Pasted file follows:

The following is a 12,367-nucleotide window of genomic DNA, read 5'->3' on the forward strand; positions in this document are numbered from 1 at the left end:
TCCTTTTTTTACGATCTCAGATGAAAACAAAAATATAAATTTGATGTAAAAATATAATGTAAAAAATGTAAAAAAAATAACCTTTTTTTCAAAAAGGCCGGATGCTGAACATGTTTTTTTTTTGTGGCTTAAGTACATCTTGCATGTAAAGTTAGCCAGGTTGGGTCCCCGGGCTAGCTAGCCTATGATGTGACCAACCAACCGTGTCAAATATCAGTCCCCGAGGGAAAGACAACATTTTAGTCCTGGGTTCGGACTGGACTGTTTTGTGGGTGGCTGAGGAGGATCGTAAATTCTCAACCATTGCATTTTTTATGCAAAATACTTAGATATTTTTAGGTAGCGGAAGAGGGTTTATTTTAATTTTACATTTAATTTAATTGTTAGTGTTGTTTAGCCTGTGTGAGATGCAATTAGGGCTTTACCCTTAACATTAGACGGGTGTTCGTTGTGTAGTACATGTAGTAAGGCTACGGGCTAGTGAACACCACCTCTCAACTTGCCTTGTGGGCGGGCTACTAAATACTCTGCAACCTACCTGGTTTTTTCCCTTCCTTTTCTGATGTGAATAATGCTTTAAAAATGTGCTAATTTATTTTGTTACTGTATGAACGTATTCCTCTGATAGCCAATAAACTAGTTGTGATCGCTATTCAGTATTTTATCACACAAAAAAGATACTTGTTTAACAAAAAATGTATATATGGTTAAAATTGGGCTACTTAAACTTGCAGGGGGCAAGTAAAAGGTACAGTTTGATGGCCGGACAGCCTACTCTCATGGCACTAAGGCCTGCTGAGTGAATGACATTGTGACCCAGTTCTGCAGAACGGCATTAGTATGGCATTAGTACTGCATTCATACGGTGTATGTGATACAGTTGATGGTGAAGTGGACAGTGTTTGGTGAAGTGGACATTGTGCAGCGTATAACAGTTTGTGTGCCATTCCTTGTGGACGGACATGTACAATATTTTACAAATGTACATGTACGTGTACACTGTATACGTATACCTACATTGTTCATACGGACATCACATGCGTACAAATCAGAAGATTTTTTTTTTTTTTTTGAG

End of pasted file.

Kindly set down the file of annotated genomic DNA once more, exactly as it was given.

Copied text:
The following is a 12,367-nucleotide window of genomic DNA, read 5'->3' on the forward strand; positions in this document are numbered from 1 at the left end:
TCCTTTTTTTACGATCTCAGATGAAAACAAAAATATAAATTTGATGTAAAAATATAATGTAAAAAATGTAAAAAAAATAACCTTTTTTTCAAAAAGGCCGGATGCTGAACATGTTTTTTTTTTGTGGCTTAAGTACATCTTGCATGTAAAGTTAGCCAGGTTGGGTCCCCGGGCTAGCTAGCCTATGATGTGACCAACCAACCGTGTCAAATATCAGTCCCCGAGGGAAAGACAACATTTTAGTCCTGGGTTCGGACTGGACTGTTTTGTGGGTGGCTGAGGAGGATCGTAAATTCTCAACCATTGCATTTTTTATGCAAAATACTTAGATATTTTTAGGTAGCGGAAGAGGGTTTATTTTAATTTTACATTTAATTTAATTGTTAGTGTTGTTTAGCCTGTGTGAGATGCAATTAGGGCTTTACCCTTAACATTAGACGGGTGTTCGTTGTGTAGTACATGTAGTAAGGCTACGGGCTAGTGAACACCACCTCTCAACTTGCCTTGTGGGCGGGCTACTAAATACTCTGCAACCTACCTGGTTTTTTCCCTTCCTTTTCTGATGTGAATAATGCTTTAAAAATGTGCTAATTTATTTTGTTACTGTATGAACGTATTCCTCTGATAGCCAATAAACTAGTTGTGATCGCTATTCAGTATTTTATCACACAAAAAAGATACTTGTTTAACAAAAAATGTATATATGGTTAAAATTGGGCTACTTAAACTTGCAGGGGGCAAGTAAAAGGTACAGTTTGATGGCCGGACAGCCTACTCTCATGGCACTAAGGCCTGCTGAGTGAATGACATTGTGACCCAGTTCTGCAGAACGGCATTAGTATGGCATTAGTACTGCATTCATACGGTGTATGTGATACAGTTGATGGTGAAGTGGACAGTGTTTGGTGAAGTGGACATTGTGCAGCGTATAACAGTTTGTGTGCCATTCCTTGTGGACGGACATGTACAATATTTTACAAATGTACATGTACGTGTACACTGTATACGTATACCTACATTGTTCATACGGACATCACATGCGTACAAATCAGAAGATTTTTTTTTTTTTTTTGAG